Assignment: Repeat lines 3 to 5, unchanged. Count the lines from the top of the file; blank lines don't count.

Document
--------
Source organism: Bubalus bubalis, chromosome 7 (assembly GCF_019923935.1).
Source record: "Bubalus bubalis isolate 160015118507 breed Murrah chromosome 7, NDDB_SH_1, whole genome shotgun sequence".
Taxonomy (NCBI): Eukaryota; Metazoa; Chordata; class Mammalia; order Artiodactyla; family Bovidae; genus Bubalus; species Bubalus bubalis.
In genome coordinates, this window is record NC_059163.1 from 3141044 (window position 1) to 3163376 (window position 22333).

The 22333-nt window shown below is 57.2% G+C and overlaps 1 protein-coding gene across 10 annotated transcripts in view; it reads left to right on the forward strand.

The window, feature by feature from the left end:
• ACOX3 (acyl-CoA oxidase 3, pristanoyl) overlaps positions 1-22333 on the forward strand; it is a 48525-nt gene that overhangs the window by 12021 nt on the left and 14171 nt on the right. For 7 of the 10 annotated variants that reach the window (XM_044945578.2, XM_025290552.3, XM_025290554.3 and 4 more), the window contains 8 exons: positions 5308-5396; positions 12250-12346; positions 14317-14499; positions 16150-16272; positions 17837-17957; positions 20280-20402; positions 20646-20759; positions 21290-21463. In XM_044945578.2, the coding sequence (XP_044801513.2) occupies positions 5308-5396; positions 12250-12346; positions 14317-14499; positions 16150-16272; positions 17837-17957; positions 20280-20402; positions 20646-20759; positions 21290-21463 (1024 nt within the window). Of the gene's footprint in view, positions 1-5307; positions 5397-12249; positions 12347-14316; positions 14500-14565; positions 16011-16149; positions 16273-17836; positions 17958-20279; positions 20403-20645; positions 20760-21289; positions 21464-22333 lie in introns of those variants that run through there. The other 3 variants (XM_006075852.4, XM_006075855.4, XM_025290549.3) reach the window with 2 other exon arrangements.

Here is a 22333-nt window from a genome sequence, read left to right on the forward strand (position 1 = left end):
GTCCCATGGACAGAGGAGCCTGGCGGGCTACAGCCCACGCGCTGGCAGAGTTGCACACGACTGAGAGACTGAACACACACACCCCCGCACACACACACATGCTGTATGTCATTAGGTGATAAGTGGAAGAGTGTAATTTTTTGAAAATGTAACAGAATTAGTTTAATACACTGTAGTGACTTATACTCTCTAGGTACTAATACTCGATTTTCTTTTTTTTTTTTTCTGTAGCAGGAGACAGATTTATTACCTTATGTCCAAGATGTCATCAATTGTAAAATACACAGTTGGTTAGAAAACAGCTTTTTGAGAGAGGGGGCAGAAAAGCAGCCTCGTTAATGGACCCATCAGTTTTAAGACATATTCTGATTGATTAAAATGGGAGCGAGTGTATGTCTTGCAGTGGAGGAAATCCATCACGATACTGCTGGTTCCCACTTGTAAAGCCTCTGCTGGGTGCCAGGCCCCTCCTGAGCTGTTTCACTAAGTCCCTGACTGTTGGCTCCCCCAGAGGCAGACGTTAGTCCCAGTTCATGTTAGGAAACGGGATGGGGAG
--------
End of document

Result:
Taxonomy (NCBI): Eukaryota; Metazoa; Chordata; class Mammalia; order Artiodactyla; family Bovidae; genus Bubalus; species Bubalus bubalis.
In genome coordinates, this window is record NC_059163.1 from 3141044 (window position 1) to 3163376 (window position 22333).

The 22333-nt window shown below is 57.2% G+C and overlaps 1 protein-coding gene across 10 annotated transcripts in view; it reads left to right on the forward strand.